In recent years I have cut down (but not eliminated) the collaging of painted figures on these extended linear panels. I generally prefer printed images. In using zinc letter press plates (made from my drawings and appropriations), a hand printing process rather than a printing press, I am able to get many variations of imprint. Depending on the pressure of the hand, the angling of the plate, the amount of ink rolled onto the raised image etc., I can repeat and differentiate an image, emphasizing the staccato of the mechanical, varying hand printing directly on the paper itself with collaged hand printed images. Extremes: the collaged figures can be colorful, bold, celebratory, carnivalesque — or greyed and diffused with an unhealthy look of disintegration, outlines of iridescent color — figures printed to resemble x-rayed human forms — as in the moment the bomb blasts. All manner of processions, conflicts, interruptions, and disruptions. Gravity and ground plane are referenced or inferred and continuously contravened. 
Peter Soriano, who first encountered Spero’s work in 1979 when still in college and who subsequently became friendly with Spero and Golub, closely observed Spero’s printing technique. “Nancy never just stamps an image onto a surface,” he wrote. “At times the image is barely pressed onto the wall or paper, like the relaxed after-roll of a drumstick striking a drum. Her closely grouped repetitions are reminders of the control used in inking the plates and the range of pressure used to transfer the images to the surface. . . . Ephemerality and touch are the paradoxical bedfellows of her uncompromising subject matter.” 
In the late 1980s, Spero began using flexible synthetic polymer plates, as she was beginning to work directly on walls, and the metal plates could not be used effectively if they were even slightly uneven. At one point, Reynolds recalled, both zinc and polymer plates were being made by the studio.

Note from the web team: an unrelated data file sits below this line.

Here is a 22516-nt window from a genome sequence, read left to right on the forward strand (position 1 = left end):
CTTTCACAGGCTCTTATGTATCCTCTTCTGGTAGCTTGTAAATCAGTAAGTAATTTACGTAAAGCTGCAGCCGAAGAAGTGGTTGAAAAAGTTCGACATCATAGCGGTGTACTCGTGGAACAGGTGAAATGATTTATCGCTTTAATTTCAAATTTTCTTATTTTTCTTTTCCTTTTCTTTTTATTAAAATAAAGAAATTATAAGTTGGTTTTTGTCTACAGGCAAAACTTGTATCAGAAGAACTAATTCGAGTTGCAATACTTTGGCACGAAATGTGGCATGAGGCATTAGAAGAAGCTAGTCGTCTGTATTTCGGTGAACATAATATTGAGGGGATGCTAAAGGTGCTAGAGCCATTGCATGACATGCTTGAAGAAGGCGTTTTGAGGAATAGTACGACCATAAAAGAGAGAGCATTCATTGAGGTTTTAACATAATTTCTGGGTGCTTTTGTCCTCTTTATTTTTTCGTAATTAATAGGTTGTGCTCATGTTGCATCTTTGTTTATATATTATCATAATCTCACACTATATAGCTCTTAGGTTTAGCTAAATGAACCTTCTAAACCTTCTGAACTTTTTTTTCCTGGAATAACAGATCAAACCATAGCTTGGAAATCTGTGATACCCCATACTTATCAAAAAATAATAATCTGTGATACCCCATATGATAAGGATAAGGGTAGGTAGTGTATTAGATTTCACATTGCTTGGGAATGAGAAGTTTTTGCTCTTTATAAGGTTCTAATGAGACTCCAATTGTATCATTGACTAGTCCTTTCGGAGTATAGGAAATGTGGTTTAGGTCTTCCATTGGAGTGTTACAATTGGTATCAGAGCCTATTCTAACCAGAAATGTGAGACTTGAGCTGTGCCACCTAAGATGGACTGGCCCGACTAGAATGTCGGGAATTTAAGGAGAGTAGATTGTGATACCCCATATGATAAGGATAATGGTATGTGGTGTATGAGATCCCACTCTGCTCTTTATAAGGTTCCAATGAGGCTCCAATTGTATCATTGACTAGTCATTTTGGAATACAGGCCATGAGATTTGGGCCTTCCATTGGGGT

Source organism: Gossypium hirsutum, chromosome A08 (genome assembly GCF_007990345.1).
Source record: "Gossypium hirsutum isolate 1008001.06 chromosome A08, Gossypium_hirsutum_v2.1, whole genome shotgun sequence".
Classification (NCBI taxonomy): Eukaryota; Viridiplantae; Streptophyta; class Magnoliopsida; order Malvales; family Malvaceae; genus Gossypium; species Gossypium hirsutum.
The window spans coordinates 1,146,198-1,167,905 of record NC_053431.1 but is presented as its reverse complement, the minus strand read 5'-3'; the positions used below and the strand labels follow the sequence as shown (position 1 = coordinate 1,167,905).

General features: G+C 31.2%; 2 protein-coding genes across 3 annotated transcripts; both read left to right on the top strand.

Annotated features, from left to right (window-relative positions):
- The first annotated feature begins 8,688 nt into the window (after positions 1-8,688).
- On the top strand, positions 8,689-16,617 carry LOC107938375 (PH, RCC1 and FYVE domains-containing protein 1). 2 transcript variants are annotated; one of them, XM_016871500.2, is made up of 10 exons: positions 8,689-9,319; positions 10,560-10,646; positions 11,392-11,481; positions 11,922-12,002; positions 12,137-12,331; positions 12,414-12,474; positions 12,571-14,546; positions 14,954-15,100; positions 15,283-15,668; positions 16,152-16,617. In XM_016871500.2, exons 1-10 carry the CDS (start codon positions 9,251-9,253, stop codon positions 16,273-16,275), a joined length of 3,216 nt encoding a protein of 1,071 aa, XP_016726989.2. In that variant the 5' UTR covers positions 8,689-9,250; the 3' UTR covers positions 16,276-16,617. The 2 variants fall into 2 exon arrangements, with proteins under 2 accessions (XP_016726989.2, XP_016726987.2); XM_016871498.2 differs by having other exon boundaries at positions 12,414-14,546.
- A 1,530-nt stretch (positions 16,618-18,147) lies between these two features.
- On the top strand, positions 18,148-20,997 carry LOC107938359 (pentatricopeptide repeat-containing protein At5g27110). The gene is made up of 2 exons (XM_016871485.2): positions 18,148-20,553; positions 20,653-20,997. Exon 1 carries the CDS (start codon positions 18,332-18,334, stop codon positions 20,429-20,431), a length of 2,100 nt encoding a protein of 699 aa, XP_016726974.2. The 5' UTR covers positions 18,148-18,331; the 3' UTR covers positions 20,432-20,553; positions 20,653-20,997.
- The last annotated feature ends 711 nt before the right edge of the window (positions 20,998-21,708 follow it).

A total of 416 metal-plate figures were made. In addition, beginning in the late 1980s, when Spero began printing directly on walls, 412 flexible polymer plates were made. There are, further, approximately 60 hand stamps, which repeat metal or polymer plate images in a much smaller size.  In all, then, Spero produced almost 900 printing plates. Of the metal ones, approximately 300 depict unique figures, and the remainder are alternative versions — at different sizes, cropped, or otherwise changed. Although the majority of the polymer plates reproduce existing metal ones (but often sized differently or reversed), nearly 140 of them are new images or substantially alter the earlier metal one. Thus nearly half of the 900 plates depict unique figures. Many of the polymer plates were produced for specific installations in the final two decades of the artist’s career and the images on them do not appear in other works. Other plate images were scarcely used. Of the 450 or so primary images represented by these metal and polymer plates, about 200 constitute the core of her stock company, and of them perhaps 50 can be counted as Spero’s stars.
As arthritis made it increasingly difficult for Spero to participate in the actual printing of the plates on the long paper works, she began to have multiple prints of figures made and cut out for her, assembled in an inventory of “paper dolls” that could be used as needed. Samm Kunce recalls that Spero would have the studio assistants put out several lengths of paper before leaving for the day, then Spero would lay works out on her long tables during the night. When the assistants returned in the morning, they would note the locations of the figures with pencil marks and collage the figures in place. “She rarely worked with anyone in the compositional stage,” Kunce recalled. “She would work at night and magically there would appear another art work in the morning.”